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Unread 06-01-2022, 10:04 AM   #31
cx
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Jake, if your mortar bed is coming apart to the extent that the waterproof liner is exposed, I'd strongly recommend you remove the remainder of the mortar bed, call it practice, and create a new mortar bed that is sound. The materials are dirt cheap and the DIY labor is free.

It's difficult to assess without some good photos, but if you've got divots an inch and a half deep (the minimum required thickness), you really want to re-do that entire mortar bed. Patching a deck mud installation doesn't work well.

My opinion; worth price charged.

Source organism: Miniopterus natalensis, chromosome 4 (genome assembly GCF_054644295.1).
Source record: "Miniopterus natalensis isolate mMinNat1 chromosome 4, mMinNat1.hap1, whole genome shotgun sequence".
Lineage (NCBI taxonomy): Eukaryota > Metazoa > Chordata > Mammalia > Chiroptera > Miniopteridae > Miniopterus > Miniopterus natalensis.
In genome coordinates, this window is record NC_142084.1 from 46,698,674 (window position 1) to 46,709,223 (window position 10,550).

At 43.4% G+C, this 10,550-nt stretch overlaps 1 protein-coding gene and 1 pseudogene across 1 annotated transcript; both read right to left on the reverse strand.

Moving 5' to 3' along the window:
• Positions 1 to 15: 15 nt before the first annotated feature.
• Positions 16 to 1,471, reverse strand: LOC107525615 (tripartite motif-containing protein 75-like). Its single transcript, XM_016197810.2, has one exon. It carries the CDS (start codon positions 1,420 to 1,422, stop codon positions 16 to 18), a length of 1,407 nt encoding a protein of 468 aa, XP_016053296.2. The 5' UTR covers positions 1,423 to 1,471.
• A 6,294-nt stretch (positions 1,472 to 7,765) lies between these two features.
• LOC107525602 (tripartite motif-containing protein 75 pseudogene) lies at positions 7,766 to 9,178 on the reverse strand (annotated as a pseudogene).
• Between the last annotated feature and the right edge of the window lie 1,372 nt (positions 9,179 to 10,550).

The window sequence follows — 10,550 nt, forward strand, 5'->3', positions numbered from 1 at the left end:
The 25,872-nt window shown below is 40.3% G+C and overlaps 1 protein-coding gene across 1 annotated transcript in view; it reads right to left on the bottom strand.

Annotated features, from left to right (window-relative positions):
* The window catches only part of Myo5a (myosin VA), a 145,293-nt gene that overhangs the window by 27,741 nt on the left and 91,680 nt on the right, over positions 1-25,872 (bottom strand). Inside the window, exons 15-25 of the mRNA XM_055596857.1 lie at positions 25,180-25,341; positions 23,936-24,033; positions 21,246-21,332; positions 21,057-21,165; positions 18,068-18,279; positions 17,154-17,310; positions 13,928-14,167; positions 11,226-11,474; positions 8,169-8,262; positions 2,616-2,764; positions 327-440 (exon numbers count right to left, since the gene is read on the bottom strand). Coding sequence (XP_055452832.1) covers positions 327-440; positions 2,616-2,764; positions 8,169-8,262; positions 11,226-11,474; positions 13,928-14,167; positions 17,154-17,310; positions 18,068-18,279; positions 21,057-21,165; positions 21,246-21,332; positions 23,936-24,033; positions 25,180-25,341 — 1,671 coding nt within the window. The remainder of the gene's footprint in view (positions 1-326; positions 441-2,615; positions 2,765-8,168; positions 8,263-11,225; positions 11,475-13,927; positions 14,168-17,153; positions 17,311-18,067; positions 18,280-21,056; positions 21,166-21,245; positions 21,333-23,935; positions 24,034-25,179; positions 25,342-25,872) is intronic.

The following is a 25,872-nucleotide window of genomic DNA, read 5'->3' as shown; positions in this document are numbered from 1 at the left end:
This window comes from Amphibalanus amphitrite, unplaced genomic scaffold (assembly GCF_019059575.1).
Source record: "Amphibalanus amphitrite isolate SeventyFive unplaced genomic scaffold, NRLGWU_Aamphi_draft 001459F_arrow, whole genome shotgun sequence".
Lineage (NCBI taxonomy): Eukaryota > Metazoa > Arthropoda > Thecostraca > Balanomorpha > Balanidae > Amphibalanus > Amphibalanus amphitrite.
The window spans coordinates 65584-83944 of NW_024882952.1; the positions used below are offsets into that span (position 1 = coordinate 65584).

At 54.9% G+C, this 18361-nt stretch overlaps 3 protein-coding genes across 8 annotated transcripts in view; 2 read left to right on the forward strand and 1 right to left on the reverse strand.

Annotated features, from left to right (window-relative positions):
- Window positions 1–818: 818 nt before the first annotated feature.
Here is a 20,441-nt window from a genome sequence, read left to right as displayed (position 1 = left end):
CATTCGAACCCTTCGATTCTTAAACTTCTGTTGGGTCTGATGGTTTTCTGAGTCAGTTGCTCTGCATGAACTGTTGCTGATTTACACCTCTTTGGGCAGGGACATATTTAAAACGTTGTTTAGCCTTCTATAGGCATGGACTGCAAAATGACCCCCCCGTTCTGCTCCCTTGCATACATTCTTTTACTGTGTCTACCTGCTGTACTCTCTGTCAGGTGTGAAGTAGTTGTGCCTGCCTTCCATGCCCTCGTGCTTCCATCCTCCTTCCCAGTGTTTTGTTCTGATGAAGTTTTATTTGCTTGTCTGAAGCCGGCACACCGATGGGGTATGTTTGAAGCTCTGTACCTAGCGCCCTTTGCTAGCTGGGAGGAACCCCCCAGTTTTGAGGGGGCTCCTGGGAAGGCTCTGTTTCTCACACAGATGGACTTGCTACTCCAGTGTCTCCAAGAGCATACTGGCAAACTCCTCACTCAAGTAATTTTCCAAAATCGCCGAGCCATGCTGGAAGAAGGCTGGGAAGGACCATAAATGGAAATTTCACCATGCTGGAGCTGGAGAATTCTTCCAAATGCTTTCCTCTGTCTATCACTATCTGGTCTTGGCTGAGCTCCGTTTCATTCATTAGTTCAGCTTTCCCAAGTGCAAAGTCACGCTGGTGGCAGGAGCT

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Unread 06-01-2022, 10:37 AM   #32
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You, sir, are a prophet. No sooner had I completed my latest entry I took a hammer and chisel to the entire ghetto operation. It's been a ramshackle process from the getgo and probably would have failed had I continued nickel and diming it together.

This will be my fourth attempt from scratch and have learned lots along the way: add sand to the mortar mix, actually "pack" the dry pack, bury the curb lath in the mortar bed. I'm hopeful this will my final and best attempt.

Now for a beer, a nap, and back to square 1.
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Unread 06-01-2022, 05:05 PM   #33
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Of course I agree with the prophet. Glad to hear you busted it out.
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Unread 06-02-2022, 12:26 AM   #34
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Unfortunately, I wanted to be a profit.